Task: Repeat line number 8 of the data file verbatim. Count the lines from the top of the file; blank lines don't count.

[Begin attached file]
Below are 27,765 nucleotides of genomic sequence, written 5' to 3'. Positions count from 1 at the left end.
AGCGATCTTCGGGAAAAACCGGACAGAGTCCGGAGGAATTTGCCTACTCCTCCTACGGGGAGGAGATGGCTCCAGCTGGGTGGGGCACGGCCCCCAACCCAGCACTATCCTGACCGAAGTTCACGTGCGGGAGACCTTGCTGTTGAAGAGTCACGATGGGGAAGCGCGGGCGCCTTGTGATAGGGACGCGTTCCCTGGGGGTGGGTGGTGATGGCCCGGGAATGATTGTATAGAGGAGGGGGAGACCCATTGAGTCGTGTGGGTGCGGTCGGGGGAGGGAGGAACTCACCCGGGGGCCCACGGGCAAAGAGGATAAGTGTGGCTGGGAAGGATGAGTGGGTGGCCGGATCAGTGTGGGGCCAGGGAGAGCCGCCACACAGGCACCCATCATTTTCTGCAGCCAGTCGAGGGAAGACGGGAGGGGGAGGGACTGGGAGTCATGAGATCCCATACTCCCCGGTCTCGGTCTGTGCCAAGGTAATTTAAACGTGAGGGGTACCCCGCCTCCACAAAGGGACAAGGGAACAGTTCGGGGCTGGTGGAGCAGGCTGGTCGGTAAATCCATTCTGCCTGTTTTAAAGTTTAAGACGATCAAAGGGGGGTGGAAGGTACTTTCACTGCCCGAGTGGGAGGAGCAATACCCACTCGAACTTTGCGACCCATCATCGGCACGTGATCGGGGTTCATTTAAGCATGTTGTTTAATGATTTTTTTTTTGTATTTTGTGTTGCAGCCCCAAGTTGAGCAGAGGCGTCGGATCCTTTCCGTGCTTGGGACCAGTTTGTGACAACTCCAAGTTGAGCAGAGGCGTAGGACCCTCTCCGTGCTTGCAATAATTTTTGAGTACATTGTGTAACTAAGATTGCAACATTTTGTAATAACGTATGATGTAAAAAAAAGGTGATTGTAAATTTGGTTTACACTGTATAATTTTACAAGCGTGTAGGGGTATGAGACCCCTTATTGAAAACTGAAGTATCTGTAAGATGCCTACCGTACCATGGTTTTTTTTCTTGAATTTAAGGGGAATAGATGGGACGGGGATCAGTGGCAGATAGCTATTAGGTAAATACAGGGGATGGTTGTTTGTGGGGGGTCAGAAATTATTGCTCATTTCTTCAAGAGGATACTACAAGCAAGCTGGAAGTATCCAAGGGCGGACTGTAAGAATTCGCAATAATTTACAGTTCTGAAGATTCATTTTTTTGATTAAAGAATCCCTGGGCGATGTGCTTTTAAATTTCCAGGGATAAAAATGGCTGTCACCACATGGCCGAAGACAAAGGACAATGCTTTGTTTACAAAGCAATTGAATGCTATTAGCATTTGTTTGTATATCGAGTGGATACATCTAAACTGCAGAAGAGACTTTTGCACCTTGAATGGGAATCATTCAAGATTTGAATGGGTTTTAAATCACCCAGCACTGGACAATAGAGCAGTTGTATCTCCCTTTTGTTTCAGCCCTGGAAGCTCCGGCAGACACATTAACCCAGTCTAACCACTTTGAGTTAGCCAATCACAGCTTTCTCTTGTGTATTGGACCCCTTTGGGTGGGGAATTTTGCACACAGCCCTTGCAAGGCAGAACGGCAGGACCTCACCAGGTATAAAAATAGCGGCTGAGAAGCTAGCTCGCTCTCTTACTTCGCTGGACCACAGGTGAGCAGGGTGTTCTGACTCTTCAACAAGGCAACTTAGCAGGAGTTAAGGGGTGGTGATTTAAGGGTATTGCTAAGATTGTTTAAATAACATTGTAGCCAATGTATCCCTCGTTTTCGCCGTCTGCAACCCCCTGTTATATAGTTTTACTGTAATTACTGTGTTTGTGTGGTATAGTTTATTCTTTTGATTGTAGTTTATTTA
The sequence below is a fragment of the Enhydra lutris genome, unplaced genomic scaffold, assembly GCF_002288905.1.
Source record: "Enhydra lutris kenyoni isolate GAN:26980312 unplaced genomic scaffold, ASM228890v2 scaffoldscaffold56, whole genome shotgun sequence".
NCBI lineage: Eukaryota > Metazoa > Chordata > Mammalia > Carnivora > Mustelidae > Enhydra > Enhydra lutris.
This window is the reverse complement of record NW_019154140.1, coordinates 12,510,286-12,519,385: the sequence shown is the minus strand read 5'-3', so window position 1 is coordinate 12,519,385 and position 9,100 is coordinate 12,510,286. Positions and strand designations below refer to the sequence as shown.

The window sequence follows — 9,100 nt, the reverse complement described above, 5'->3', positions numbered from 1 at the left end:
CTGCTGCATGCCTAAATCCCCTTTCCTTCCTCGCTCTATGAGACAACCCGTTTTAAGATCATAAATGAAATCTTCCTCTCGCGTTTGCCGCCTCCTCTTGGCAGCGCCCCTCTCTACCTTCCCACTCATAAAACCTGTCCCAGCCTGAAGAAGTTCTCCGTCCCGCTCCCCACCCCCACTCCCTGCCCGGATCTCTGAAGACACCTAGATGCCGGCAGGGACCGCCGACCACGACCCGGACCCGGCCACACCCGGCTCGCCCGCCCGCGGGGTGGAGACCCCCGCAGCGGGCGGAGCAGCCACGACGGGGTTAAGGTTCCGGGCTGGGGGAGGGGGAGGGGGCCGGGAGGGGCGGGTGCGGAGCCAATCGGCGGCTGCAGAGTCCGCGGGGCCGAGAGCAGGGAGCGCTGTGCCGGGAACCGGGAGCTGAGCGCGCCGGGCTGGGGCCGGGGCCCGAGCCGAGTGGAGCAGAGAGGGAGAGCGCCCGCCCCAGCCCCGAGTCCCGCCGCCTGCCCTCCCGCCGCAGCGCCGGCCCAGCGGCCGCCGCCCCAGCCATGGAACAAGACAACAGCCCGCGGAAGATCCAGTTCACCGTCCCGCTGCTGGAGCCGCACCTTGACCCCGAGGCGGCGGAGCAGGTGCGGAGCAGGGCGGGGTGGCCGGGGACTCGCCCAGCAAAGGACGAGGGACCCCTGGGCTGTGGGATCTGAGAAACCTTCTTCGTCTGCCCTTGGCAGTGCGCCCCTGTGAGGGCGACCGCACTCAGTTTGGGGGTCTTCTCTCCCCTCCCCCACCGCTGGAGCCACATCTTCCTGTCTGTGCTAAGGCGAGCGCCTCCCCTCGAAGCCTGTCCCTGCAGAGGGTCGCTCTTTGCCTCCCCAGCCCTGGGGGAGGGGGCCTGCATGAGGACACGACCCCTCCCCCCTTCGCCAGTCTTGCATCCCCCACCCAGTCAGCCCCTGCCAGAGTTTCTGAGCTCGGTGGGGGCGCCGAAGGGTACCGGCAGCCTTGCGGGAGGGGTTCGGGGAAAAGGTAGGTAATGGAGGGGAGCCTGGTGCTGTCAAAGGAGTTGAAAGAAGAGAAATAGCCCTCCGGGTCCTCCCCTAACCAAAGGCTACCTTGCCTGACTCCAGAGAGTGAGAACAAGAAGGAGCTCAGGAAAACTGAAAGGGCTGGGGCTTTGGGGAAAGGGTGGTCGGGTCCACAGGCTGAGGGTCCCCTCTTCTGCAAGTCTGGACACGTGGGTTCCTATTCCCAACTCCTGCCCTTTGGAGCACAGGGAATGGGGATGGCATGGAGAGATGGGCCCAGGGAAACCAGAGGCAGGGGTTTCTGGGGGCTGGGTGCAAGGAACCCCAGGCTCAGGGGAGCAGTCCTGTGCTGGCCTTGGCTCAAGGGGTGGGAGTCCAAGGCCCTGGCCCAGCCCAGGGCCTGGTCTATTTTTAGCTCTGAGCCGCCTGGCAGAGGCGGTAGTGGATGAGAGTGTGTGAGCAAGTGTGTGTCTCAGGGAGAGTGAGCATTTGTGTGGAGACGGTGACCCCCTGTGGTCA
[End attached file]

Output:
CTGCTGCATGCCTAAATCCCCTTTCCTTCCTCGCTCTATGAGACAACCCGTTTTAAGATCATAAATGAAATCTTCCTCTCGCGTTTGCCGCCTCCTCTTGGCAGCGCCCCTCTCTACCTTCCCACTCATAAAACCTGTCCCAGCCTGAAGAAGTTCTCCGTCCCGCTCCCCACCCCCACTCCCTGCCCGGATCTCTGAAGACACCTAGATGCCGGCAGGGACCGCCGACCACGACCCGGACCCGGCCACACCCGGCTCGCCCGCCCGCGGGGTGGAGACCCCCGCAGCGGGCGGAGCAGCCACGACGGGGTTAAGGTTCCGGGCTGGGGGAGGGGGAGGGGGCCGGGAGGGGCGGGTGCGGAGCCAATCGGCGGCTGCAGAGTCCGCGGGGCCGAGAGCAGGGAGCGCTGTGCCGGGAACCGGGAGCTGAGCGCGCCGGGCTGGGGCCGGGGCCCGAGCCGAGTGGAGCAGAGAGGGAGAGCGCCCGCCCCAGCCCCGAGTCCCGCCGCCTGCCCTCCCGCCGCAGCGCCGGCCCAGCGGCCGCCGCCCCAGCCATGGAACAAGACAACAGCCCGCGGAAGATCCAGTTCACCGTCCCGCTGCTGGAGCCGCACCTTGACCCCGAGGCGGCGGAGCAGGTGCGGAGCAGGGCGGGGTGGCCGGGGACTCGCCCAGCAAAGGACGAGGGACCCCTGGGCTGTGGGATCTGAGAAACCTTCTTCGTCTGCCCTTGGCAGTGCGCCCCTGTGAGGGCGACCGCACTCAGTTTGGGGGTCTTCTCTCCCCTCCCCCACCGCTGGAGCCACATCTTCCTGTCTGTGCTAAGGCGAGCGCCTCCCCTCGAAGCCTGTCCCTGCAGAGGGTCGCTCTTTGCCTCCCCAGCCCTGGGGGAGGGGGCCTGCATGAGGACACGACCCCTCCCCCCTTCGCCAGTCTTGCATCCCCCACCCAGTCAGCCCCTGCCAGAGTTTCTGAGCTCGGTGGGGGCGCCGAAGGGTACCGGCAGCCTTGCGGGAGGGGTTCGGGGAAAAGGTAGGTAATGGAGGGGAGCCTGGTGCTGTCAAAGGAGTTGAAAGAAGAGAAATAGCCCTCCGGGTCCTCCCCTAACCAAAGGCTACCTTGCCTGACTCCAGAGAGTGAGAACAAGAAGGAGCTCAGGAAAACTGAAAGGGCTGGGGCTTTGGGGAAAGGGTGGTCGGGTCCACAGGCTGAGGGTCCCCTCTTCTGCAAGTCTGGACACGTGGGTTCCTATTCCCAACTCCTGCCCTTTGGAGCACAGGGAATGGGGATGGCATGGAGAGATGGGCCCAGGGAAACCAGAGGCAGGGGTTTCTGGGGGCTGGGTGCAAGGAACCCCAGGCTCAGGGGAGCAGTCCTGTGCTGGCCTTGGCTCAAGGGGTGGGAGTCCAAGGCCCTGGCCCAGCCCAGGGCCTGGTCTATTTTTAGCTCTGAGCCGCCTGGCAGAGGCGGTAGTGGATGAGAGTGTGTGAGCAAGTGTGTGTCTCAGGGAGAGTGAGCATTTGTGTGGAGACGGTGACCCCCTGTGGTCA